MPI and GPU Containers

Message Passing Interface (MPI) for running on multiple nodes

Distributed MPI execution of containers is supported by Singularity.

Since (by default) the network is the same inside and outside the container, the communication between containers usually just works. The more complicated bit is making sure that the container has the right set of MPI libraries to interact with high-speed fabrics. MPI is an open specification, but there are several implementations (OpenMPI, MVAPICH2, and Intel MPI to name three) with some non-overlapping feature sets. There are also different hardware implementations (e.g. Infiniband, Intel Omnipath, Cray Aries) that need to match what is inside the container. If the host and container are running different MPI implementations, or even different versions of the same implementation, MPI may not work.

The general rule is that you want the version of MPI inside the container to be the same version or newer than the host. You may be thinking that this is not good for the portability of your container, and you are right. Containerizing MPI applications is not terribly difficult with Singularity, but it comes at the cost of additional requirements for the host system.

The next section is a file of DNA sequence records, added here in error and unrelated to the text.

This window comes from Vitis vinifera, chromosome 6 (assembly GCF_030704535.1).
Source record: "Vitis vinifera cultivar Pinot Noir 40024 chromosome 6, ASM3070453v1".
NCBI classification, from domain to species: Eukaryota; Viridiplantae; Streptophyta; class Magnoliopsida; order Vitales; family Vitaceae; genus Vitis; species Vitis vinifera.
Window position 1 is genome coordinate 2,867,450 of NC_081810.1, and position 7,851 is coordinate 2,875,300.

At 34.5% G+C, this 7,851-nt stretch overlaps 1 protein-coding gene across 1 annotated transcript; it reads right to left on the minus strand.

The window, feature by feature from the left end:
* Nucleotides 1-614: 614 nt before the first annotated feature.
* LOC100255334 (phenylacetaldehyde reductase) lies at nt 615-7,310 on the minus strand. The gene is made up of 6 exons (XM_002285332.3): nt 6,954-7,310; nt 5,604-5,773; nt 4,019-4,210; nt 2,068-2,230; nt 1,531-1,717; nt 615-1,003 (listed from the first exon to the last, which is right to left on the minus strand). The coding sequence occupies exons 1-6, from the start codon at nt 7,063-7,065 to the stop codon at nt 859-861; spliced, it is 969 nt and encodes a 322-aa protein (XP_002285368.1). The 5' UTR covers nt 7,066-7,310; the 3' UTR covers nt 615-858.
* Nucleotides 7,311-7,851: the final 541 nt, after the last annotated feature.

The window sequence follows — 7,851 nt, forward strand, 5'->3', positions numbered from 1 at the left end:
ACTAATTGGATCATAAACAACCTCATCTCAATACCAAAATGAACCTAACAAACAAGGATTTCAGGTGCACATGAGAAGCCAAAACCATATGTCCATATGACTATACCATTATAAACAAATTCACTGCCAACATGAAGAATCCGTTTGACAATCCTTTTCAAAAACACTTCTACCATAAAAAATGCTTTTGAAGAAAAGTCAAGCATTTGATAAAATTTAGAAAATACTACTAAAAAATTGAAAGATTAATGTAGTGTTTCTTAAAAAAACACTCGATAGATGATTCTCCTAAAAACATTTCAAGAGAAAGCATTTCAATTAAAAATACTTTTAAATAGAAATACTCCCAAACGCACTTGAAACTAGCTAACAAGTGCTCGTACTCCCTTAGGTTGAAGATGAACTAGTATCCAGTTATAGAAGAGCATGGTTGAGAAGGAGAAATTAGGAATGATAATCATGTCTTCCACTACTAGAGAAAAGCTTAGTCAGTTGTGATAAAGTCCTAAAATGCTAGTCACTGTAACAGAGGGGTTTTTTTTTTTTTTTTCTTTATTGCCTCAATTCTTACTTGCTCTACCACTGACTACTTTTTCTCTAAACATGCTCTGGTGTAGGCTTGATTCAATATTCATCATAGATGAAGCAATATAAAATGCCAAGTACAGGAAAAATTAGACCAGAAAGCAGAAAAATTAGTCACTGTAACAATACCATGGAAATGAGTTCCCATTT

Many HPC Systems, like Frontera, have high-speed, low latency networks that have special drivers. Infiniband, Aries, and OmniPath are three different specs for these types of networks. When running MPI jobs, if the container doesn’t have the right libraries, it won’t be able to use those special interconnects to communicate between nodes. This means that MPI containers don’t provide as much portability between systems.

Base Docker images

When running at TACC, we have a set of curated Docker images for use in the FROM line of your own containers. You can see a list of available images at

Image Frontera Stampede2 Lonestar6 Local Dev
tacc/tacc-centos7-mvapich2.3-ib ✔️   ✔️ ✔️
tacc/tacc-centos7-mvapich2.3-psm2   ✔️    
tacc/tacc-centos7-impi19.0.7-common ✔️ ✔️ ✔️ ✔️
tacc/tacc-ubuntu18-mvapich2.3-ib ✔️   ✔️ ✔️
tacc/tacc-ubuntu18-mvapich2.3-psm2   ✔️    
tacc/tacc-ubuntu18-impi19.0.7-common ✔️ ✔️ ✔️ ✔️


The singularity version of these containers should be invoked with singularity run on HPC.

In this tutorial, we will be using use the tacc/tacc-ubuntu18-impi19.0.7-common image to satisfy the MPI architecture on Frontera, while also allowing intra-node (single-node, multiple-core) testing on your local development system.

Building a MPI aware container

On your local laptop, go back to the directory where you built the “pi” Docker image and download (or copy and paste) two additional files:

Take a look at both files. is an updated Python script that uses MPI for parallelization. Dockerfile.mpi is an updated Dockerfile that uses the TACC base image to satisfy all the MPI requirements on Frontera.


A full MPI stack with mpicc is available in these containers, so you can compile code too.

With these files downloaded, we can build a new MPI-capable container for faster execution.

$ docker build -t USERNAME/pi-estimator:0.1-mpi -f Dockerfile.mpi .


Don’t forget to change USERNAME to your DockerHub username!